If the Trent Johnson-to-TCU reports prove true, it would probably prove to be a mutually beneficial move for both the coach and LSU.
To say that LSU fans have grown ambivalent toward men’s basketball at LSU would be an understatement.
Actual attendance was nowhere near the listed paid average of 8,661 per game. The student section is often tumbleweed territory.
For those who can remember the half-full Tiger Stadium from the end of the Curley Hallman era, apathy is always worse than pure anger from your fan base. Few LSU fans bothered to try to pry tickets away from the rabid Kentucky faithful when they met in the quarterfinals of the SEC tournament in New Orleans Arena.
Johnson has made little effort to win the fans back. He has taken a “if you build it they will come” attitude, which is fine if you build something people believe in, not so good if you don’t. Few LSU fans seem eager to oust Johnson, but few will decry his departure, either.
Johnson started strong at LSU, going 27-8 his first season that included a Southeastern Conference regular-season championship and a second-round NCAA tournament appearance.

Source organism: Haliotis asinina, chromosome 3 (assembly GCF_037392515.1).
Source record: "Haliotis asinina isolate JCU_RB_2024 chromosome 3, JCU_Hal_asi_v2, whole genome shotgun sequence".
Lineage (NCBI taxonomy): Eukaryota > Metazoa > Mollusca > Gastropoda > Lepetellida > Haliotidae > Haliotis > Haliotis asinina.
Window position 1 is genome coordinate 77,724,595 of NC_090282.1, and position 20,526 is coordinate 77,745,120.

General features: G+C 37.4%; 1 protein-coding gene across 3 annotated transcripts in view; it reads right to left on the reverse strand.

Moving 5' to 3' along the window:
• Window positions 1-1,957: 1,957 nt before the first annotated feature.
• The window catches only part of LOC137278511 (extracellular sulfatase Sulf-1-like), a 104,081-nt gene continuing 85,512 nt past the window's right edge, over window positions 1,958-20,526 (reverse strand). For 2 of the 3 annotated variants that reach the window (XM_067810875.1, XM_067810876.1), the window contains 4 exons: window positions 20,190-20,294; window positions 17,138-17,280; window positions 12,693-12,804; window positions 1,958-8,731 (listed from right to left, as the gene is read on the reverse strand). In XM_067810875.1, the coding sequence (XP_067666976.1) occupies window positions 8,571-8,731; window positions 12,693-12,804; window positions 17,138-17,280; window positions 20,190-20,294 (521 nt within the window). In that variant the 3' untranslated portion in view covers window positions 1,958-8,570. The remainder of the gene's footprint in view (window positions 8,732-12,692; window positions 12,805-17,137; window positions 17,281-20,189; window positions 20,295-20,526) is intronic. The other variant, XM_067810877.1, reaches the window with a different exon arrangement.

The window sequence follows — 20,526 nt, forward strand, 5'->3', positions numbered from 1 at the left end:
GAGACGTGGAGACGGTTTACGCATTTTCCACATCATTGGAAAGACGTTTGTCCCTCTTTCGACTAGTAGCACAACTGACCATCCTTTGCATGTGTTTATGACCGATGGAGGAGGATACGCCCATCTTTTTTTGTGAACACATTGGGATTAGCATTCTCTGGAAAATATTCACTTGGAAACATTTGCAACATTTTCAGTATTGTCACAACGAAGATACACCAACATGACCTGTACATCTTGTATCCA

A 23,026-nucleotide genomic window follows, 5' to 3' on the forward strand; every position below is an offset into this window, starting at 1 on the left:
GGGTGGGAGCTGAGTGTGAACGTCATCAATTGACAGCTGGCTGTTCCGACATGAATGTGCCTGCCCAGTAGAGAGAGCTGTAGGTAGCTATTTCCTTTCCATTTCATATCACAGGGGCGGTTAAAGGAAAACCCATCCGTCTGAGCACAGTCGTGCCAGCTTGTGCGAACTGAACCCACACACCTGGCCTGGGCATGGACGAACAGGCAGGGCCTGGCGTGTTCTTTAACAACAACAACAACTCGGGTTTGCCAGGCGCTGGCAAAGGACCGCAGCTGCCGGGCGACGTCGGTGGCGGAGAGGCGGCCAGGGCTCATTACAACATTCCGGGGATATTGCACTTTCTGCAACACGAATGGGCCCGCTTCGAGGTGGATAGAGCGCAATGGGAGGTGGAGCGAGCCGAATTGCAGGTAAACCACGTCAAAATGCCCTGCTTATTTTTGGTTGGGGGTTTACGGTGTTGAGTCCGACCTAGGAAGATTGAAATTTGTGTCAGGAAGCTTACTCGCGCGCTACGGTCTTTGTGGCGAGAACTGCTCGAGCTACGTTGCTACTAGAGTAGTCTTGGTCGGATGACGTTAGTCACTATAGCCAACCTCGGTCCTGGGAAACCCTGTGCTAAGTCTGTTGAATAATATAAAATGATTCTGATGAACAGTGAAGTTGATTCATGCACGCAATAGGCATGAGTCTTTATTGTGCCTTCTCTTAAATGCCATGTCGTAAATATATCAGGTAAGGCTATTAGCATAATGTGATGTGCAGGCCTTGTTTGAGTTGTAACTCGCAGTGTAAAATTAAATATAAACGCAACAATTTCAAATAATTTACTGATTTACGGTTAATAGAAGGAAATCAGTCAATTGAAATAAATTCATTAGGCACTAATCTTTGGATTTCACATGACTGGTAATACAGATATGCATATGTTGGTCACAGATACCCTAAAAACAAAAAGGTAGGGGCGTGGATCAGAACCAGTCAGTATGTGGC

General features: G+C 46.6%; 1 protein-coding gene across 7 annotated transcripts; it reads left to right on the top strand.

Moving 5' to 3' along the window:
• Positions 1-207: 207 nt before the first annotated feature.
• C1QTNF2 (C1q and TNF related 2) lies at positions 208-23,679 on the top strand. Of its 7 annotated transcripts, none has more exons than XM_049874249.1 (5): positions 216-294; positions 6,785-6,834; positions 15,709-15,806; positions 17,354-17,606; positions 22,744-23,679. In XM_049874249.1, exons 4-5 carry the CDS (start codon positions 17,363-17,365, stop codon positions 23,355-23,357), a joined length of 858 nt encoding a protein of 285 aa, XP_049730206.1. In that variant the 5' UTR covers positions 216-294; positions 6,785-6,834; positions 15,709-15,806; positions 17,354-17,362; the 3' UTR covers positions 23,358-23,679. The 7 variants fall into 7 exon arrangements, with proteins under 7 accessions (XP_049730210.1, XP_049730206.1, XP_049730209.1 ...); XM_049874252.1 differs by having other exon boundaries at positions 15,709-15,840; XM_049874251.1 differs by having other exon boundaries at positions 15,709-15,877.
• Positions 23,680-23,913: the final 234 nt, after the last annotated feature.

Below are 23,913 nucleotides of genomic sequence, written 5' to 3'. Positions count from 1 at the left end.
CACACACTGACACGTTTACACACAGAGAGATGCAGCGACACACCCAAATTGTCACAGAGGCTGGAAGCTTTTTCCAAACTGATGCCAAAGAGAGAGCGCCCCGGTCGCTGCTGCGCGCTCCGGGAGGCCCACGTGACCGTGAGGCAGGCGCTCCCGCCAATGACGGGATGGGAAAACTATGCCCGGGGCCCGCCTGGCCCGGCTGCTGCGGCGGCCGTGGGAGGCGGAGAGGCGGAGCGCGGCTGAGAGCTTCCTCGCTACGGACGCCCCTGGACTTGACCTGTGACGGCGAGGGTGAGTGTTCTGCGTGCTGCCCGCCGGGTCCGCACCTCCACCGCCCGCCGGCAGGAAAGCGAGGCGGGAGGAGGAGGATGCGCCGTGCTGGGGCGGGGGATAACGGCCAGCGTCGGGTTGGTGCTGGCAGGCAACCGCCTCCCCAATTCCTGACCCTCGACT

But that was a senior-laden team anchored by the likes of Marcus Thornton, Garrett Temple and Chris Johnson. When they departed, two 11-win seasons followed. The Tigers rebounded strongly to go 18-15 this past season and earn a spot in the NIT, but one has to ask, LSU fired John Brady for this?
Johnson has delivered intensity and integrity in his four seasons at LSU. It’s virtually impossible to imagine Johnson being party to the kind of embarrassing mess like the one engulfing Arkansas football coach Bobby Petrino right now.
Johnson’s high standards certainly carry with them a sizable amount of currency, and he deserves to be commended. But high ideals only go so far, and with the loss of center Justin Hamilton to the pros, the “reach the NCAA tournament or else” mantra that has already been stamped on next year’s LSU team was a standard any coach would be hard-pressed to reach.
In TCU, Johnson would get a program at a private school closer to his successful pre-LSU days at Stanford, a school making a fresh start as it joins the Big 12 next season.
Without Johnson, LSU would also make a fresh start in a season sure to be a lot rockier without a true center like Hamilton. Apathy would be replaced by excitement, even hope, though ultimately there is no reason, none, that LSU cannot be a consistent NCAA/NIT program on a yearly basis.
The worst part for LSU may be timing. The spring basketball signing period begins Wednesday. Without Hamilton the Tigers — who only signed John Curtis guard Malik Morgan in the early period — have at least four more scholarships to give to max out at 13.
If Johnson is indeed gone, Athletic Director Joe Alleva must move carefully but swiftly to find a successor. One who will ensure that this coaching change is a win for LSU and Johnson.